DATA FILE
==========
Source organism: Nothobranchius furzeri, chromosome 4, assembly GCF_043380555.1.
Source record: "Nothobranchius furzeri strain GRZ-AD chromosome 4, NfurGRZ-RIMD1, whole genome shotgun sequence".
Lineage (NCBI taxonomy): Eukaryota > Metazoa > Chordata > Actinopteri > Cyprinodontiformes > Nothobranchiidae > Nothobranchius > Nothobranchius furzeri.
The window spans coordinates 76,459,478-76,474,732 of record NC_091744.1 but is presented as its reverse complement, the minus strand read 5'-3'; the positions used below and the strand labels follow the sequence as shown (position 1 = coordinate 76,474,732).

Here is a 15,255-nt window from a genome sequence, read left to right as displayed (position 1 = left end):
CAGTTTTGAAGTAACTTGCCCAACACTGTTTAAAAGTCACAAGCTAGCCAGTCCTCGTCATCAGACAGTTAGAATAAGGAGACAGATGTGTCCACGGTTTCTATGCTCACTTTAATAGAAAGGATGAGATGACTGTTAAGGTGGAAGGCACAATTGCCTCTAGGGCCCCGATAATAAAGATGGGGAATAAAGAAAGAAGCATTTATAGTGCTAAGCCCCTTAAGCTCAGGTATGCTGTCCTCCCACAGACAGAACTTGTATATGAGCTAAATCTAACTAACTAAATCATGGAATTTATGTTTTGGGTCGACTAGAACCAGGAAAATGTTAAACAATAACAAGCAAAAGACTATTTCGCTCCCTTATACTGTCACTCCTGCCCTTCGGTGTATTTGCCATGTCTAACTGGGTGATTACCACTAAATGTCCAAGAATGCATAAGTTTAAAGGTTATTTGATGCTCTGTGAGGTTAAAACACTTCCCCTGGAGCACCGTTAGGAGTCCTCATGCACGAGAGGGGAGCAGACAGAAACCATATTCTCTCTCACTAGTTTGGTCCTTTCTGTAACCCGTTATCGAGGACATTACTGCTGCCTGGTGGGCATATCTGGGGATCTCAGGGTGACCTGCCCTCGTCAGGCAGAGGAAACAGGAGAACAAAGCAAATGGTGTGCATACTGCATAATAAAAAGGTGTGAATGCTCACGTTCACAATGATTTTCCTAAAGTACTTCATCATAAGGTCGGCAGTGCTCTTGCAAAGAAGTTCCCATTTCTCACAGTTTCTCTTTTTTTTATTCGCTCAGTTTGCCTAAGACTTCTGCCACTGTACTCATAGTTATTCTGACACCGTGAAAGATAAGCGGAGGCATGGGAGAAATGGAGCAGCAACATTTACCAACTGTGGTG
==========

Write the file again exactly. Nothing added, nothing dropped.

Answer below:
Source organism: Nothobranchius furzeri, chromosome 4, assembly GCF_043380555.1.
Source record: "Nothobranchius furzeri strain GRZ-AD chromosome 4, NfurGRZ-RIMD1, whole genome shotgun sequence".
Lineage (NCBI taxonomy): Eukaryota > Metazoa > Chordata > Actinopteri > Cyprinodontiformes > Nothobranchiidae > Nothobranchius > Nothobranchius furzeri.
The window spans coordinates 76,459,478-76,474,732 of record NC_091744.1 but is presented as its reverse complement, the minus strand read 5'-3'; the positions used below and the strand labels follow the sequence as shown (position 1 = coordinate 76,474,732).

Here is a 15,255-nt window from a genome sequence, read left to right as displayed (position 1 = left end):
CAGTTTTGAAGTAACTTGCCCAACACTGTTTAAAAGTCACAAGCTAGCCAGTCCTCGTCATCAGACAGTTAGAATAAGGAGACAGATGTGTCCACGGTTTCTATGCTCACTTTAATAGAAAGGATGAGATGACTGTTAAGGTGGAAGGCACAATTGCCTCTAGGGCCCCGATAATAAAGATGGGGAATAAAGAAAGAAGCATTTATAGTGCTAAGCCCCTTAAGCTCAGGTATGCTGTCCTCCCACAGACAGAACTTGTATATGAGCTAAATCTAACTAACTAAATCATGGAATTTATGTTTTGGGTCGACTAGAACCAGGAAAATGTTAAACAATAACAAGCAAAAGACTATTTCGCTCCCTTATACTGTCACTCCTGCCCTTCGGTGTATTTGCCATGTCTAACTGGGTGATTACCACTAAATGTCCAAGAATGCATAAGTTTAAAGGTTATTTGATGCTCTGTGAGGTTAAAACACTTCCCCTGGAGCACCGTTAGGAGTCCTCATGCACGAGAGGGGAGCAGACAGAAACCATATTCTCTCTCACTAGTTTGGTCCTTTCTGTAACCCGTTATCGAGGACATTACTGCTGCCTGGTGGGCATATCTGGGGATCTCAGGGTGACCTGCCCTCGTCAGGCAGAGGAAACAGGAGAACAAAGCAAATGGTGTGCATACTGCATAATAAAAAGGTGTGAATGCTCACGTTCACAATGATTTTCCTAAAGTACTTCATCATAAGGTCGGCAGTGCTCTTGCAAAGAAGTTCCCATTTCTCACAGTTTCTCTTTTTTTTATTCGCTCAGTTTGCCTAAGACTTCTGCCACTGTACTCATAGTTATTCTGACACCGTGAAAGATAAGCGGAGGCATGGGAGAAATGGAGCAGCAACATTTACCAACTGTGGTG